AJPS  Vol.3 No.2 , February 2012
Invasive Alien Plants of Indian Himalayan Region—Diversity and Implication
Abstract: The present study deals with comprehensive list of Invasive alien plants of Indian Himalayan Region with background information on family, habit and nativity. A total of 190 invasive alien species under 112 genera, belonging to 47 families have been recorded. Among these, the dicotyledons represent by 40 families, 95 genera and 170 species; monocotyledons represent by 7 families, 17 genera and 20 species. The analysis of invasive species reveals that 18 species have been introduced intentionally, while the remaining species established unintentionally through trade. In terms of nativity, amongst 13 geographic regions, the majority of invasive plants reported from American continent (73%). While in life form analysis, the herbs (148 species) are dominant, followed by shrubs (19 species), Grass (11 species), Trees (4 species), sedges and climber (3 species each). Most of the invasive species are annual habit (63%). Apart from these, 90 species (47%) are being used by locals for medicinal purposes. A better planning is needed for early detection to control and reporting of infestations of spread of new and naturalized weeds to be monitored.
Cite this paper: K. Sekar, "Invasive Alien Plants of Indian Himalayan Region—Diversity and Implication," American Journal of Plant Sciences, Vol. 3 No. 2, 2012, pp. 177-184. doi: 10.4236/ajps.2012.32021.

[1]   Anonymous, Indian Himalayan Region, ENVIS Centre on Himalayan Ecology, G. B. Pant Institute of Himalayan Environment & Development, Almora, 2011.

[2]   S. S. Samant, U. Dhar and L. M. S. Palni, “Medicinal Plants of Indian Himalaya: Diversity, Distribution and Potential Value,” G. B. Pant Institute of Himalayan Environment & Development, Almora, 1998.

[3]   A. S. Raghubanshi, L. C. Rai, J. P. Gaur and J. S. Singh, “Invasive Alien Species and Biodiversity in India,” Current Science, Vol. 88, No. 4, 2005, pp. 539-540.

[4]   Y. H. Sujay, H. N. Sattagi and R. K. Patil, “Invasive Alien Insects and Their Impact on Agroecosystem,” Karnataka Journal of Agricultural Sciences, Vol. 23, No. 1, 2010, pp. 26-34.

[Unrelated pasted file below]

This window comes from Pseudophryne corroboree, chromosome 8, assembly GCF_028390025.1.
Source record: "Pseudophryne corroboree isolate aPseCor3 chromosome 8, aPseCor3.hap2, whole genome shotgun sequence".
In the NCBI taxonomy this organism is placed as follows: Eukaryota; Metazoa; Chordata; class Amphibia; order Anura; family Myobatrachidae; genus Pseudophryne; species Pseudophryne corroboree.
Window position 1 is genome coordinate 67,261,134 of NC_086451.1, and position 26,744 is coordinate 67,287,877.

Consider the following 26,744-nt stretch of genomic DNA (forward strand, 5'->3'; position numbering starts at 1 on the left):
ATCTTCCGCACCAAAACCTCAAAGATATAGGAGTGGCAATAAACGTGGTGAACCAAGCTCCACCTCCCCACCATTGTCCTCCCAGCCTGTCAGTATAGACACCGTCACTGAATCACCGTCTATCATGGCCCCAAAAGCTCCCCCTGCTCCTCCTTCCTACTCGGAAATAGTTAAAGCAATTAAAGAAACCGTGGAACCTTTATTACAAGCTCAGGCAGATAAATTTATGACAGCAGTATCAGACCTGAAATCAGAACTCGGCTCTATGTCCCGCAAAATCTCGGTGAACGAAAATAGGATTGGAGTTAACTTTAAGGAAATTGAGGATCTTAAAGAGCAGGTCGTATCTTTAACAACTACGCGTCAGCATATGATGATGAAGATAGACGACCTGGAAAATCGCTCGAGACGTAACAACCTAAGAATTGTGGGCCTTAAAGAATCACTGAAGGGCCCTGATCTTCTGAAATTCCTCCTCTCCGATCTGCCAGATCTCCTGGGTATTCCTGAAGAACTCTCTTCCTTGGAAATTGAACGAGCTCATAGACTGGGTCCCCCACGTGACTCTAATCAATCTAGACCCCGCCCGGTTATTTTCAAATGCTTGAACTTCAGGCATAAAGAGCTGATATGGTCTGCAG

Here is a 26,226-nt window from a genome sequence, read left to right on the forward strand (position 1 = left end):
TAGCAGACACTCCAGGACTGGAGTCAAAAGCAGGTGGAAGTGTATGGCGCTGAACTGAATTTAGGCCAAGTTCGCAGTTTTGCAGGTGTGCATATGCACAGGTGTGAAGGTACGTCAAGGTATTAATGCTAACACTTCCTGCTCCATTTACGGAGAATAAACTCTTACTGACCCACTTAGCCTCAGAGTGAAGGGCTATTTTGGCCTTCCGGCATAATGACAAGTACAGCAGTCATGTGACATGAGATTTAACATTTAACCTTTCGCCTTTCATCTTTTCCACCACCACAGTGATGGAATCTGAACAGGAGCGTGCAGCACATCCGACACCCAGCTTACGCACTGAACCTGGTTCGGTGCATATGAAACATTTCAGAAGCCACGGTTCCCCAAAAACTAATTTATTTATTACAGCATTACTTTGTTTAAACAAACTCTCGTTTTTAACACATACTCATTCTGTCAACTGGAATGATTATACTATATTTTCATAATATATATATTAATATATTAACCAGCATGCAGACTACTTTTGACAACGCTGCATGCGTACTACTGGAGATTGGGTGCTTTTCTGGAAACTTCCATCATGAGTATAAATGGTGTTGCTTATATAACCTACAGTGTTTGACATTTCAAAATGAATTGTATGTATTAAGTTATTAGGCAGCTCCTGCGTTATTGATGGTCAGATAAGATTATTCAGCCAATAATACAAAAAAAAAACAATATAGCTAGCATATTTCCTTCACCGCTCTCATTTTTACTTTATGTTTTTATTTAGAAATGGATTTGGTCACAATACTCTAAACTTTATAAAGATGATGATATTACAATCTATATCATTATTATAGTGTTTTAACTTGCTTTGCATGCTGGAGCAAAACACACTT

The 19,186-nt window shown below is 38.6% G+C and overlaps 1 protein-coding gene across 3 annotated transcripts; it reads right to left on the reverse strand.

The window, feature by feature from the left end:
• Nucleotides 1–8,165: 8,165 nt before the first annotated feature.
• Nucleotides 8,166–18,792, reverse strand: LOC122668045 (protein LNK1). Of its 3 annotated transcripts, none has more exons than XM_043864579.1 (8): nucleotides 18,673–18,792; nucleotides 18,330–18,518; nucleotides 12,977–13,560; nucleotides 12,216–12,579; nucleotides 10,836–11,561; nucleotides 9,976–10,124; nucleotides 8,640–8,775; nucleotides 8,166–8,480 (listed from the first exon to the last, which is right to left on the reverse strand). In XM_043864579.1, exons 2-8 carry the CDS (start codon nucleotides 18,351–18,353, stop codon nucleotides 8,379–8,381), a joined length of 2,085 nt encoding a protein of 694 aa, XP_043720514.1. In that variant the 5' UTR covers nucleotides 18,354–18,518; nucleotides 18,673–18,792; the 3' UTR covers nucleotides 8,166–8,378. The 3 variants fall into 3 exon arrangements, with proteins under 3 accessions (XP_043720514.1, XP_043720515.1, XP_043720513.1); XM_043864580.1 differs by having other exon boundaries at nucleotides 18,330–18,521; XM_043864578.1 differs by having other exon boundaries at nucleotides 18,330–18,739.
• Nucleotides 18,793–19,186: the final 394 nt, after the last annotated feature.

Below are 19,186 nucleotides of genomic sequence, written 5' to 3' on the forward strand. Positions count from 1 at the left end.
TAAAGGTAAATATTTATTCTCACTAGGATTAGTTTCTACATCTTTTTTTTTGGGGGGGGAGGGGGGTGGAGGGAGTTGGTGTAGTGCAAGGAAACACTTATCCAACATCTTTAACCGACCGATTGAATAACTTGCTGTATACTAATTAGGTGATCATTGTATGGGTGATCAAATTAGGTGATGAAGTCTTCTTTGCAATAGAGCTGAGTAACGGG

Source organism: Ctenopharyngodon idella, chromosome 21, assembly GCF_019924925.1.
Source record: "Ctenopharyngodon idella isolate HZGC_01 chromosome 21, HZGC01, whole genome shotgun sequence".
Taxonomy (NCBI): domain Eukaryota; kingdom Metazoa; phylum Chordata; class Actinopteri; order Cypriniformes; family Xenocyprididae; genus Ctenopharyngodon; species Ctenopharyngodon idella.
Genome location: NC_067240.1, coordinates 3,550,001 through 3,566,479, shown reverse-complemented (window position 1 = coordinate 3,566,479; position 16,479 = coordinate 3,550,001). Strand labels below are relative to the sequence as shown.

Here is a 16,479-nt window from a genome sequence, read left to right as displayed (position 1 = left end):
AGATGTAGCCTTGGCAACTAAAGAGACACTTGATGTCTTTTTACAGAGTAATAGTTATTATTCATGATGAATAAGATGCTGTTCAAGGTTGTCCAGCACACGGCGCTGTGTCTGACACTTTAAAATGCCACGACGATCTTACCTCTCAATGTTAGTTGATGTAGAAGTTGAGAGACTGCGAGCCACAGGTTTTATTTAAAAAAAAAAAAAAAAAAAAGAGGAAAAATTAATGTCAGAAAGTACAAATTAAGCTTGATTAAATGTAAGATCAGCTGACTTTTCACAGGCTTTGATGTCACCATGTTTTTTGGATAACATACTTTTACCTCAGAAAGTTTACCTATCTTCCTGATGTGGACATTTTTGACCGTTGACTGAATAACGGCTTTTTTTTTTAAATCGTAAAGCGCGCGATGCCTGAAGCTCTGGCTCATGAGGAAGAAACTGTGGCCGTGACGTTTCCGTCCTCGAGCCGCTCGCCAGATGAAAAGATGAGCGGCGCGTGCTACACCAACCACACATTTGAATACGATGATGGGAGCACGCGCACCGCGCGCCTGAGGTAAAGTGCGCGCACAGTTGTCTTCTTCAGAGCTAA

[5]   H. M. Pant and N. Sharma, “Inventory of Some Exotic Cultivated Tree Species of Doon Valley and Their Ethnobotanical Uses,” Journal of Medicinal Plants Research, Vol. 4, No. 20, 2010, pp. 2144-2147.

[6]   M. A. McGeoch, S. H. M. Butchart, D. Spear, E. Marais, E. J. Kleynhans, A. Symes, J. Chanson and M. Hoffmann, “Global Indicators of Biological Invasion: Species Numbers, Biodiversity Impact and Policy Responses,” Diversity and Distributions, Vol. 16, No. 1, 2010, pp. 95-108. doi:10.1111/j.1472-4642.2009.00633.x

[7]   M. E. Eiswerth, T. D. Darden, W. S. Johnson, J. Agapoff and R. H. Thomas, “Input-Output Modeling, Outdoor Recreation, and the Economic Impacts of Weeds,” Weed Science, Vol. 53, No. 1, 2005, pp. 130-137. doi:10.1614/WS-04-022R

[8]   H. Hara, Ed., “Flora of Eastern Himalaya, Second Report,” University of Tokyo Press, Tokyo, 1971.

[9]   C. R. Babu, “Herbaceous Flora of Dehradun,” Council of Scientific and Industrial Research, New Delhi, 1977.

[10]   H. J. Chowdhery and B. M. Wadhwa, “Flora of Himachal Pradesh—Analysis,” Vol. 1-3, Botanical Survey of India, Howrah, 1984.

[11]   R. K. Gupta, “The Living Himalaya,” Vol. I, Today and Tomorrow Publication, New Delhi, 1983.

[12]   R. K. Gupta, “The Living Himalaya,” Vol. II, Today and Tomorrow Publication, New Delhi, 1989.

[13]   H. J. Chowdhery, G. S. Giri, G. D. Pal, A. Pramanik and S. K. Das, “Materials for the Flora of Arunachal Pradesh,” Vol. I, Botanical Survey of India, Calcutta. 1996, pp. 1- 693.